Author: Jonathan Harding
Posted on: Deutsche Welle | February 14th, 2018
There’s no doubt how much money there is in football, but what about the financial and environmental cost of feeding a squad of players over a whole season? And is the current way of doing things the most effective?
As if we needed any reminders, the January transfer window showed once again just how much securing the services of top-level footballers can cost. But what about a different kind of price. How much does it cost football clubs to feed their players?
In October 2017, ESPN wrote an article investigating the amount of food a National Football League (NFL) team goes through in a week. While the needs of an American football are different to that of a football team – larger squad, greater body mass variety, different kind of diet plans – the amount of food was still remarkable. At the team’s canteen, 700 pounds (317.5 kilograms) of rotisserie chickens and 500 pounds of grass-fed beef imported from New Zealand are served a week. Imported grass-fed beef is not cheap, and must cost an NFL team hundreds of thousands of dollars a week.
Football’s doors are far more closed when it comes to such intimate team details. Team size prevents the numbers from being anywhere near that of an NFL team, but a look would be intriguing.
Industrial kitchen operation
One Bundesliga nutritionist, who spoke on the condition that his club not be identified, revealed to DW some of the details of his club’s kitchen. Each week, they use 66 pounds of meat, 44 pounds of fish, 15 liters of milk, 18 pounds of yoghurt and around 180 eggs. All the food is organic (raising the price) and while this food accommodates all of the club’s staff, half of them are players. The two-person nutritionist team serves two meals a day – one pre- and post-training – roughly totaling 10-12 meals a week. That’s a lot of food.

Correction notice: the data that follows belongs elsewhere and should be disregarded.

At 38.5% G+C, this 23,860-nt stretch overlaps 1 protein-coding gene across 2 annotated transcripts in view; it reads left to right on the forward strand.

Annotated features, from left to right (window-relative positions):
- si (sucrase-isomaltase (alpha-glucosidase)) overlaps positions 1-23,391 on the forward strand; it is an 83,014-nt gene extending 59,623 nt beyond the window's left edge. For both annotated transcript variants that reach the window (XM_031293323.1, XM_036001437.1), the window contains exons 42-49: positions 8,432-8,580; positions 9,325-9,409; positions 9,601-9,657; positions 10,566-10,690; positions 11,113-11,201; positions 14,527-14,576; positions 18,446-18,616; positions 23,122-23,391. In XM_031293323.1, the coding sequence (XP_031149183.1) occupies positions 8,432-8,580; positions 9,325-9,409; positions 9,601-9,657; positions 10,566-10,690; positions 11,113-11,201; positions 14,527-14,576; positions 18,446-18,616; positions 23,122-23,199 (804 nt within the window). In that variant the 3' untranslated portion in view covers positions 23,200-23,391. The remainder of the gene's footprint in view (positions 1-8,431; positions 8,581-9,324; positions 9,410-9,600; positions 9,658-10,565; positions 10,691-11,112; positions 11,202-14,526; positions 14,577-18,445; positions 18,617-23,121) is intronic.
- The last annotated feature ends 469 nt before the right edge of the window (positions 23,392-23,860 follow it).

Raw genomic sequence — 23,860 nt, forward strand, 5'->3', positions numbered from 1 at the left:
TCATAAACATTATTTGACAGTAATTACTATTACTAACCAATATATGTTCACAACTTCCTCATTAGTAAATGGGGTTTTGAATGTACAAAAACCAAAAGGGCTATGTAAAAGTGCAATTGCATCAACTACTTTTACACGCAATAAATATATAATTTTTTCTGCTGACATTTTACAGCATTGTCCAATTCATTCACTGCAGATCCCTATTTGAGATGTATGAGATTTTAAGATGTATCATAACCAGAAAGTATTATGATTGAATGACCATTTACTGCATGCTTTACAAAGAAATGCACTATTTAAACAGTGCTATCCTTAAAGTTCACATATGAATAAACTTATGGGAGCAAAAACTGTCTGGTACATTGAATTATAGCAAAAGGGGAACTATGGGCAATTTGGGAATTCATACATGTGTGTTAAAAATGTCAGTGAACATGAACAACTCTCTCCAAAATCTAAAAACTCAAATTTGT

While the price of organic food is variable, organic meat is the easiest to get an approximate pricing on. In Germany, organic meat costs around €10 per pound on average. This roughly equates to €660 a week spent on meat alone.
High level of meat consumption
On average, 132 pounds of meat per person per year was consumed in Germany in 2017.
“It’s around twice as much as the recommended amount for adults in Germany. The amount is per capita, which includes children, and even if you take that out it’s still twice as much as the DGE (Germany’s Association for Nutrition) advises. It’s much more than we considered to be sensible,” nutritional physiologist Professor Peter Stehle from the University of Bonn said.
The numbers behind feeding any large-sized business are most likely terrifying, but the difference in football is the focus and importance of the players’ physical state. It’s a big part of what allows them to perform so consistently at such a high level – and that’s what makes their food requirements so intriguing. When you consider 66 pounds of meat a week for a Bundesliga team – which is 264 pounds a month and likely over 2,000 pounds a season – it begs the question; is it really necessary?